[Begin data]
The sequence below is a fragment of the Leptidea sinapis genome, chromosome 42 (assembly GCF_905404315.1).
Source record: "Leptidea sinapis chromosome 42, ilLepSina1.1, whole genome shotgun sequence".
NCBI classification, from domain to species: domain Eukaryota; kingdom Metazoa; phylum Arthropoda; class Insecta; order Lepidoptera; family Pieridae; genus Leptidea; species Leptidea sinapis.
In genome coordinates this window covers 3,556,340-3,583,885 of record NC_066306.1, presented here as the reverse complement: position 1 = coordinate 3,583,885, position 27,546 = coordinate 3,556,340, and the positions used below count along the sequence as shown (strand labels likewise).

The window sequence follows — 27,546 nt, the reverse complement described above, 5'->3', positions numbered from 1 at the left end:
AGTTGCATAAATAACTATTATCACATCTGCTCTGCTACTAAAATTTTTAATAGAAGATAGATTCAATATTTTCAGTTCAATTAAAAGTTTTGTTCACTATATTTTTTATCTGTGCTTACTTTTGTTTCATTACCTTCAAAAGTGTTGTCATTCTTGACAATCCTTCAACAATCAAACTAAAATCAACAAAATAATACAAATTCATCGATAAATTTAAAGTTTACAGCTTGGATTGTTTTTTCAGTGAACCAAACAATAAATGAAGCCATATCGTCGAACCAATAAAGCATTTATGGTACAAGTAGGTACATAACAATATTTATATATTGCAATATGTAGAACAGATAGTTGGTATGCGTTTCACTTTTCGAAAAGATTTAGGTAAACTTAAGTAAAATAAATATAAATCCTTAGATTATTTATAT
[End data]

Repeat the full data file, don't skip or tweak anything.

The sequence below is a fragment of the Leptidea sinapis genome, chromosome 42 (assembly GCF_905404315.1).
Source record: "Leptidea sinapis chromosome 42, ilLepSina1.1, whole genome shotgun sequence".
NCBI classification, from domain to species: domain Eukaryota; kingdom Metazoa; phylum Arthropoda; class Insecta; order Lepidoptera; family Pieridae; genus Leptidea; species Leptidea sinapis.
In genome coordinates this window covers 3,556,340-3,583,885 of record NC_066306.1, presented here as the reverse complement: position 1 = coordinate 3,583,885, position 27,546 = coordinate 3,556,340, and the positions used below count along the sequence as shown (strand labels likewise).

The window sequence follows — 27,546 nt, the reverse complement described above, 5'->3', positions numbered from 1 at the left end:
AGTTGCATAAATAACTATTATCACATCTGCTCTGCTACTAAAATTTTTAATAGAAGATAGATTCAATATTTTCAGTTCAATTAAAAGTTTTGTTCACTATATTTTTTATCTGTGCTTACTTTTGTTTCATTACCTTCAAAAGTGTTGTCATTCTTGACAATCCTTCAACAATCAAACTAAAATCAACAAAATAATACAAATTCATCGATAAATTTAAAGTTTACAGCTTGGATTGTTTTTTCAGTGAACCAAACAATAAATGAAGCCATATCGTCGAACCAATAAAGCATTTATGGTACAAGTAGGTACATAACAATATTTATATATTGCAATATGTAGAACAGATAGTTGGTATGCGTTTCACTTTTCGAAAAGATTTAGGTAAACTTAAGTAAAATAAATATAAATCCTTAGATTATTTATAT